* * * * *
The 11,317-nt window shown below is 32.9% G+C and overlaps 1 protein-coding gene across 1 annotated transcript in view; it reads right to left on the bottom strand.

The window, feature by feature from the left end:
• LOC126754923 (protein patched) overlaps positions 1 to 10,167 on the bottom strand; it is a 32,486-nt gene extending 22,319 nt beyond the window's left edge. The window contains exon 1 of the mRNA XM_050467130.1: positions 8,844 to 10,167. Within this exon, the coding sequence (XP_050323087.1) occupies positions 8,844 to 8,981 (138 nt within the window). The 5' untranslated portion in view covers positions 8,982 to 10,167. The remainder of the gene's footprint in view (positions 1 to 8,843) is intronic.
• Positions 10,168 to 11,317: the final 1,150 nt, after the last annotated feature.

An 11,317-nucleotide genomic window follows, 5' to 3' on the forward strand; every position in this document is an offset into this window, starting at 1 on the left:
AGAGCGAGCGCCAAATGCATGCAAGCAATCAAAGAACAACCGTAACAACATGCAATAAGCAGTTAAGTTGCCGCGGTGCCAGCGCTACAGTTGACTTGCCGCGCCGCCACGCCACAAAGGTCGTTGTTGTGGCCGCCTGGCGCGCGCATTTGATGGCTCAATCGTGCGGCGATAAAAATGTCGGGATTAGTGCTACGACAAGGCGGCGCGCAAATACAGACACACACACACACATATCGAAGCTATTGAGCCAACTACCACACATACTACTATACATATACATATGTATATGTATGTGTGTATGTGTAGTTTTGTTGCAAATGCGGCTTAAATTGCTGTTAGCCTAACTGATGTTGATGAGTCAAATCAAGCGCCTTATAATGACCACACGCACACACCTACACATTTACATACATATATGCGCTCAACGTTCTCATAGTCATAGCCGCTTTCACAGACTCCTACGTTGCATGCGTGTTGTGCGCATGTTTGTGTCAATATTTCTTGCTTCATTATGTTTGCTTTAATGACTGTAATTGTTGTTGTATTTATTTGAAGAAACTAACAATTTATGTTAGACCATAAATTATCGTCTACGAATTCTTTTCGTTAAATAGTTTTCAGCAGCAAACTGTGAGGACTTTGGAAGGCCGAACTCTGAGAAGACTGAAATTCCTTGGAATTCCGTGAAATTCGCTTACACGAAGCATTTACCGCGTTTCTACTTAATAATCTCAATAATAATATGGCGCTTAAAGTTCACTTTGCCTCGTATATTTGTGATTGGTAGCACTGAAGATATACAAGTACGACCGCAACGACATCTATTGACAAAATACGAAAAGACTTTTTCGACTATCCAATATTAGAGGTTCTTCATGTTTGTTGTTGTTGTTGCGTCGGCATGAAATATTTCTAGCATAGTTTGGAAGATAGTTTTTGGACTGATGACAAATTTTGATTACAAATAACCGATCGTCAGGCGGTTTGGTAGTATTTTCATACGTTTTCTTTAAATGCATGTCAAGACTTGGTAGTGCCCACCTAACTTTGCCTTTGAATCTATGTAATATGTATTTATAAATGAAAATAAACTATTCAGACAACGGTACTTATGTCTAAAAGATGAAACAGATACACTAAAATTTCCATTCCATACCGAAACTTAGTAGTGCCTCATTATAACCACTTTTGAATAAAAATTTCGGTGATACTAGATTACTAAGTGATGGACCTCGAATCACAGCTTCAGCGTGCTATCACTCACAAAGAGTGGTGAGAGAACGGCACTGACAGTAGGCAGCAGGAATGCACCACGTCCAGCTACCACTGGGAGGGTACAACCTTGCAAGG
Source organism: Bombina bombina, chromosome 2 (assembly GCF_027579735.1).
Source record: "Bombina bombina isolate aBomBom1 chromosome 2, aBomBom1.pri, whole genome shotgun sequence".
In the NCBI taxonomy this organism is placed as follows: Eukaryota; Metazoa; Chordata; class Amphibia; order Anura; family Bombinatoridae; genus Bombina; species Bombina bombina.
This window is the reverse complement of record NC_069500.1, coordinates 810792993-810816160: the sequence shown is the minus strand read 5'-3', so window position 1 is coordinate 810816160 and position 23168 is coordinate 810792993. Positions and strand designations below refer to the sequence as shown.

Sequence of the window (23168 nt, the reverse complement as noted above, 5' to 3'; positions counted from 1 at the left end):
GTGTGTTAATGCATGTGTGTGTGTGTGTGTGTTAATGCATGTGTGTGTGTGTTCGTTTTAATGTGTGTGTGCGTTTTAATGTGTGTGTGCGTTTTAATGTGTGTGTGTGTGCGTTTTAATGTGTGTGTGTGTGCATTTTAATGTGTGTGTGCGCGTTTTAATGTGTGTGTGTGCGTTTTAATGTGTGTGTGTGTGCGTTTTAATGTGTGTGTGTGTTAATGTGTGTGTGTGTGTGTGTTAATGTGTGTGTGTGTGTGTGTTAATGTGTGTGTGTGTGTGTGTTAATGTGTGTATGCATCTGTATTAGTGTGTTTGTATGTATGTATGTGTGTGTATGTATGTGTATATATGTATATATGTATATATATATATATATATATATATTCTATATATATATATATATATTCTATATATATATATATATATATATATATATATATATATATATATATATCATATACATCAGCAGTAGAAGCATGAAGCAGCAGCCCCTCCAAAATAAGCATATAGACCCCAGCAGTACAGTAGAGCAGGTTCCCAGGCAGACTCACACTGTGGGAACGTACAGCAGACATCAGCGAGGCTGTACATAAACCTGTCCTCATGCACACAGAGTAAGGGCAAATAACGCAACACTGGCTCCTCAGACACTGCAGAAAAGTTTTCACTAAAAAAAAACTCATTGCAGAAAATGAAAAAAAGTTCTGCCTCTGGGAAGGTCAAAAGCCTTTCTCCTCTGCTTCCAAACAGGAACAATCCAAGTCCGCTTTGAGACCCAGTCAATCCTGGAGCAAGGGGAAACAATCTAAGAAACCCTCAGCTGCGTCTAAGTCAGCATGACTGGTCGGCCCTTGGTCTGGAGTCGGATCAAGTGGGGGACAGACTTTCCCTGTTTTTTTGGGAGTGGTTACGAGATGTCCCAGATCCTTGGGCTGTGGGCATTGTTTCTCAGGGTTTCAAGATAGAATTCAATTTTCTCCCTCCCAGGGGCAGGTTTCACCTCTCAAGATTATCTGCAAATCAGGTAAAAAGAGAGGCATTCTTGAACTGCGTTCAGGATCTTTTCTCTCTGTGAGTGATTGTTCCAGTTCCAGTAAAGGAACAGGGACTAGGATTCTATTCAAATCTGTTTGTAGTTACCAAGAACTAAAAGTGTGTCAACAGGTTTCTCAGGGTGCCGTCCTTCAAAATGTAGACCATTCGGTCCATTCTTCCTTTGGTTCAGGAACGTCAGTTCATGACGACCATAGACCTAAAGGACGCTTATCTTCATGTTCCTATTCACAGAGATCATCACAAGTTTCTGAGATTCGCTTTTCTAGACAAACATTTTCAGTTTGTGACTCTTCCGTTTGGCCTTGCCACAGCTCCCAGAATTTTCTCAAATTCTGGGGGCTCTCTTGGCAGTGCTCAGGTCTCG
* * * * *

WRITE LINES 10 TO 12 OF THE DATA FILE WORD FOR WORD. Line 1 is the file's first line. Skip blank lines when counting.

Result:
This window is the reverse complement of record NC_069500.1, coordinates 810792993-810816160: the sequence shown is the minus strand read 5'-3', so window position 1 is coordinate 810816160 and position 23168 is coordinate 810792993. Positions and strand designations below refer to the sequence as shown.

Sequence of the window (23168 nt, the reverse complement as noted above, 5' to 3'; positions counted from 1 at the left end):
GTGTGTTAATGCATGTGTGTGTGTGTGTGTGTTAATGCATGTGTGTGTGTGTTCGTTTTAATGTGTGTGTGCGTTTTAATGTGTGTGTGCGTTTTAATGTGTGTGTGTGTGCGTTTTAATGTGTGTGTGTGTGCATTTTAATGTGTGTGTGCGCGTTTTAATGTGTGTGTGTGCGTTTTAATGTGTGTGTGTGTGCGTTTTAATGTGTGTGTGTGTTAATGTGTGTGTGTGTGTGTGTTAATGTGTGTGTGTGTGTGTGTTAATGTGTGTGTGTGTGTGTGTTAATGTGTGTATGCATCTGTATTAGTGTGTTTGTATGTATGTATGTGTGTGTATGTATGTGTATATATGTATATATGTATATATATATATATATATATATATTCTATATATATATATATATATTCTATATATATATATATATATATATATATATATATATATATATATATATCATATACATCAGCAGTAGAAGCATGAAGCAGCAGCCCCTCCAAAATAAGCATATAGACCCCAGCAGTACAGTAGAGCAGGTTCCCAGGCAGACTCACACTGTGGGAACGTACAGCAGACATCAGCGAGGCTGTACATAAACCTGTCCTCATGCACACAGAGTAAGGGCAAATAACGCAACACTGGCTCCTCAGACACTGCAGAAAAGTTTTCACTAAAAAAAAACTCATTGCAGAAAATGAAAAAAAGTTCTGCCTCTGGGAAGGTCAAAAGCCTTTCTCCTCTGCTTCCAAACAGGAACAATCCAAGTCCGCTTTGAGACCCAGTCAATCCTGGAGCAAGGGGAAACAATCTAAGAAACCCTCAGCTGCGTCTAAGTCAGCATGACTGGTCGGCCCTTGGTCTGGAGTCGGATCAAGTGGGGGACAGACTTTCCCTGTTTTTTTGGGAGTGGTTACGAGATGTCCCAGATCCTTGGGCTGTGGGCATTGTTTCTCAGGGTTTCAAGATAGAATTCAATTTTCTCCCTCCCAGGGGCAGGTTTCACCTCTCAAGATTATCTGCAAATCAGGTAAAAAGAGAGGCATTCTTGAACTGCGTTCAGGATCTTTTCTCTCTGTGAGTGATTGTTCCAGTTCCAGTAAAGGAACAGGGACTAGGATTCTATTCAAATCTGTTTGTAGTTACCAAGAACTAAAAGTGTGTCAACAGGTTTCTCAGGGTGCCGTCCTTCAAAATGTAGACCATTCGGTCCATTCTTCCTTTGGTTCAGGAACGTCAGTTCATGACGACCATAGACCTAAAGGACGCTTATCTTCATGTTCCTATTCACAGAGATCATCACAAGTTTCTGAGATTCGCTTTTCTAGACAAACATTTTCAGTTTGTGACTCTTCCGTTTGGCCTTGCCACAGCTCCCAGAATTTTCTCAAATTCTGGGGGCTCTCTTGGCAGTGCTCAGGTCTCG